Police scupper anti-Kremlin demos
Police have prevented two marches by anti-government demonstrators in Moscow and St Petersburg, detaining at least 100 protesters.
Police trucks ringed two Moscow squares where protesters were to gather, and officers arrested dozens of people.
In St Petersburg, police blocked 100 protesters from marching on the city's main thoroughfare, arresting 10 people.
The protests were the latest organised by former chess champion Garry Kasparov's Other Russia movement.
Other Russia has tried to stage several protests it calls dissenters' marches.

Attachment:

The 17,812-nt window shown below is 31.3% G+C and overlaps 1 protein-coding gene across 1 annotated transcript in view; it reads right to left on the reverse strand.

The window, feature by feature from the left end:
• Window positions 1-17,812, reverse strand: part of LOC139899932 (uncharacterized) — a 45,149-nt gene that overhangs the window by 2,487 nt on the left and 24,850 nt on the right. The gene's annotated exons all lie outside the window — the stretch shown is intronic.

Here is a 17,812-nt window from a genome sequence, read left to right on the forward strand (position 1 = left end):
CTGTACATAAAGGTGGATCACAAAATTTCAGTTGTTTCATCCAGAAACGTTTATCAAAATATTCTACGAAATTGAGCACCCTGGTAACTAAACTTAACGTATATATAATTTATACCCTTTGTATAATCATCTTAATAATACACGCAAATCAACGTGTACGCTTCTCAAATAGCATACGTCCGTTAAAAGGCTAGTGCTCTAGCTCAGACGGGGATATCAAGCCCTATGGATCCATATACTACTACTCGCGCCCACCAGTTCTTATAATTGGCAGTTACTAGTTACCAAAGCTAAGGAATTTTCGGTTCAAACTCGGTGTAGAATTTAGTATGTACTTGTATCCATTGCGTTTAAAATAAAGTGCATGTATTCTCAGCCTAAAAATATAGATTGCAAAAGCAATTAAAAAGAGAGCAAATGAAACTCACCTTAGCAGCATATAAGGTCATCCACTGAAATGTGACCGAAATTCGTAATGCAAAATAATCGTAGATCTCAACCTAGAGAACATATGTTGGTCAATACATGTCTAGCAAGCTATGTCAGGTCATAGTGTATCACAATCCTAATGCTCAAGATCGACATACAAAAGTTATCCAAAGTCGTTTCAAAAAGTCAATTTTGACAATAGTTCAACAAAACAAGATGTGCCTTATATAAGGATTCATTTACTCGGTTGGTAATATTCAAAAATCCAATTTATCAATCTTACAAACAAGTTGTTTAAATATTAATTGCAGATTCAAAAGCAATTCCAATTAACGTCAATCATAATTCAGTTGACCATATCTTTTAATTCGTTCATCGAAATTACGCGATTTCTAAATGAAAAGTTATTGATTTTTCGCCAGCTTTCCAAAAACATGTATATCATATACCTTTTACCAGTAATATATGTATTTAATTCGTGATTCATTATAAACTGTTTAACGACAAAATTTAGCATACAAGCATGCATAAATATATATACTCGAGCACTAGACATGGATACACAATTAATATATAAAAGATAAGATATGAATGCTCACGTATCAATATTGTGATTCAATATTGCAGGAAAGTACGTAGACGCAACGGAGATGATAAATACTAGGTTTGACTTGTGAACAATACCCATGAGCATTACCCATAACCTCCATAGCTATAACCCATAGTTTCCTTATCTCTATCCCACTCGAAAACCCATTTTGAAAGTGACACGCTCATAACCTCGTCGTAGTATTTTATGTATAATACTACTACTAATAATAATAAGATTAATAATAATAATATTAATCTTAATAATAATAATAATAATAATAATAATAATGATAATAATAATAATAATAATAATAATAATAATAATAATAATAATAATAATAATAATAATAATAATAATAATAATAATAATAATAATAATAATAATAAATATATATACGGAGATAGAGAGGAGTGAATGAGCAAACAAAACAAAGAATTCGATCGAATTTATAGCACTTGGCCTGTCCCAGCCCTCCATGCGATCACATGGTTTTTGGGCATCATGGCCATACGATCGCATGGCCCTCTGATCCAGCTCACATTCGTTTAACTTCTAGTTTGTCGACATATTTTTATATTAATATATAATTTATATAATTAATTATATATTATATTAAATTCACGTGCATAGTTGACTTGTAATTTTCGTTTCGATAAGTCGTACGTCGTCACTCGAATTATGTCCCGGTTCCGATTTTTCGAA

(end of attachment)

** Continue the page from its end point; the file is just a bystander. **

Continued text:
Among those arrested on Sunday was Mr Kasparov's fellow leader, Eduard Limonov.
The Moscow authorities had warned that Sunday's demonstration, which had not been given permission, would be "firmly stopped by law enforcement officers within the framework of the law".
The latest protests follow the founding on Saturday of a new umbrella movement for Kremlin opponents, called Solidarity.
It is named after the Polish trade union that first breached the communist dominance in the former Soviet bloc.
'Impossible to reform'
Mr Kasparov said on Saturday that Solidarity's goal was "dismantling the Putin regime".
"It is impossible to reform this regime," he told more than 100 delegates at the founding congress in the Khimki area of Moscow.
Other leaders include a former deputy prime minister, Boris Nemtsov.
A pro-Kremlin youth movement, Young Russia, set off smoke bombs outside the conference hall. Some wore monkey masks and taunted delegates by tossing bananas at them.